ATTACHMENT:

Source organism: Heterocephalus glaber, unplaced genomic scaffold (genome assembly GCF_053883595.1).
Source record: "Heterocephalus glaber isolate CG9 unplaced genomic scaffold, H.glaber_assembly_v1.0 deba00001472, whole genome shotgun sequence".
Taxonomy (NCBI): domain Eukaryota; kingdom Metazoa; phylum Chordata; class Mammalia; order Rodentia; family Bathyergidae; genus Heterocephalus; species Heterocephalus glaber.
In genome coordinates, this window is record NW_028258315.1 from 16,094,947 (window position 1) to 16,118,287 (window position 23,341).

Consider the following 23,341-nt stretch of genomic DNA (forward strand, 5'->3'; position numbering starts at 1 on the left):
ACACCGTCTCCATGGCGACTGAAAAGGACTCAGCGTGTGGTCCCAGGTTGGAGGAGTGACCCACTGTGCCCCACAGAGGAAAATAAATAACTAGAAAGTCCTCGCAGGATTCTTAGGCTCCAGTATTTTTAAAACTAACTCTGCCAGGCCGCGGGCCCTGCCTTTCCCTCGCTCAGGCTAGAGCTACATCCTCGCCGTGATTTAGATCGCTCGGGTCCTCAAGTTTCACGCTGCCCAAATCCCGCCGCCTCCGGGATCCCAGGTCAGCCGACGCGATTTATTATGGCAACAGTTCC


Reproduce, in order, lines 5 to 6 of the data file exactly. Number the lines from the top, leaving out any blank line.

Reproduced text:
Consider the following 23,341-nt stretch of genomic DNA (forward strand, 5'->3'; position numbering starts at 1 on the left):
ACACCGTCTCCATGGCGACTGAAAAGGACTCAGCGTGTGGTCCCAGGTTGGAGGAGTGACCCACTGTGCCCCACAGAGGAAAATAAATAACTAGAAAGTCCTCGCAGGATTCTTAGGCTCCAGTATTTTTAAAACTAACTCTGCCAGGCCGCGGGCCCTGCCTTTCCCTCGCTCAGGCTAGAGCTACATCCTCGCCGTGATTTAGATCGCTCGGGTCCTCAAGTTTCACGCTGCCCAAATCCCGCCGCCTCCGGGATCCCAGGTCAGCCGACGCGATTTATTATGGCAACAGTTCC